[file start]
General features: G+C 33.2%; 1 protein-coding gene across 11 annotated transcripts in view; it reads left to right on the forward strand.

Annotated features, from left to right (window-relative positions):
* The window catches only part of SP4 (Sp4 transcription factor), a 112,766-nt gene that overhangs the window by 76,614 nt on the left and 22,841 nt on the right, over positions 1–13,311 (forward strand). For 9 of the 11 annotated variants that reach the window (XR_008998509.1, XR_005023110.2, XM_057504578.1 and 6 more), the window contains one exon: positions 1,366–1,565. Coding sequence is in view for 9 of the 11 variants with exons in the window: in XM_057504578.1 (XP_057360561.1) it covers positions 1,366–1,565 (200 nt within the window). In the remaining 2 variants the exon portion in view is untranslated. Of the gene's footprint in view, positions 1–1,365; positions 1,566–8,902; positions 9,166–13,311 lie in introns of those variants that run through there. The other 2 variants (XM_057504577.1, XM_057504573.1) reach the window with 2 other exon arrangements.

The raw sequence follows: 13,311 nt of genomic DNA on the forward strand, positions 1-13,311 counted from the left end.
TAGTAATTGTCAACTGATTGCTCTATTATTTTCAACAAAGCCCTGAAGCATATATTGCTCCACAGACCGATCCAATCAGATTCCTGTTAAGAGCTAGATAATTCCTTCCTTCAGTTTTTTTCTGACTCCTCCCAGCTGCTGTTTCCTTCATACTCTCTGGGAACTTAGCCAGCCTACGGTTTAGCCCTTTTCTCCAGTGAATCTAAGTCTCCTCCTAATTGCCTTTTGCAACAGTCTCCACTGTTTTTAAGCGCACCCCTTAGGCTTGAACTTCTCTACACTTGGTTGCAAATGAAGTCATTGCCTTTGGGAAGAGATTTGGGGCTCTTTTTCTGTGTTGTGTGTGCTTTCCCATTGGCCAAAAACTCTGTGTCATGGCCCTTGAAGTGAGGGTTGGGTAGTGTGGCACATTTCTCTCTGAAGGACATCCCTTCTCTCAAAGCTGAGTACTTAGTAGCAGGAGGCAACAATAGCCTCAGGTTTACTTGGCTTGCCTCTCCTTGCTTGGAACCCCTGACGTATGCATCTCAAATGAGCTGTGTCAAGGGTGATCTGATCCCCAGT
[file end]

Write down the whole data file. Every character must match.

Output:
General features: G+C 33.2%; 1 protein-coding gene across 11 annotated transcripts in view; it reads left to right on the forward strand.

Annotated features, from left to right (window-relative positions):
* The window catches only part of SP4 (Sp4 transcription factor), a 112,766-nt gene that overhangs the window by 76,614 nt on the left and 22,841 nt on the right, over positions 1–13,311 (forward strand). For 9 of the 11 annotated variants that reach the window (XR_008998509.1, XR_005023110.2, XM_057504578.1 and 6 more), the window contains one exon: positions 1,366–1,565. Coding sequence is in view for 9 of the 11 variants with exons in the window: in XM_057504578.1 (XP_057360561.1) it covers positions 1,366–1,565 (200 nt within the window). In the remaining 2 variants the exon portion in view is untranslated. Of the gene's footprint in view, positions 1–1,365; positions 1,566–8,902; positions 9,166–13,311 lie in introns of those variants that run through there. The other 2 variants (XM_057504577.1, XM_057504573.1) reach the window with 2 other exon arrangements.

The raw sequence follows: 13,311 nt of genomic DNA on the forward strand, positions 1-13,311 counted from the left end.
TAGTAATTGTCAACTGATTGCTCTATTATTTTCAACAAAGCCCTGAAGCATATATTGCTCCACAGACCGATCCAATCAGATTCCTGTTAAGAGCTAGATAATTCCTTCCTTCAGTTTTTTTCTGACTCCTCCCAGCTGCTGTTTCCTTCATACTCTCTGGGAACTTAGCCAGCCTACGGTTTAGCCCTTTTCTCCAGTGAATCTAAGTCTCCTCCTAATTGCCTTTTGCAACAGTCTCCACTGTTTTTAAGCGCACCCCTTAGGCTTGAACTTCTCTACACTTGGTTGCAAATGAAGTCATTGCCTTTGGGAAGAGATTTGGGGCTCTTTTTCTGTGTTGTGTGTGCTTTCCCATTGGCCAAAAACTCTGTGTCATGGCCCTTGAAGTGAGGGTTGGGTAGTGTGGCACATTTCTCTCTGAAGGACATCCCTTCTCTCAAAGCTGAGTACTTAGTAGCAGGAGGCAACAATAGCCTCAGGTTTACTTGGCTTGCCTCTCCTTGCTTGGAACCCCTGACGTATGCATCTCAAATGAGCTGTGTCAAGGGTGATCTGATCCCCAGT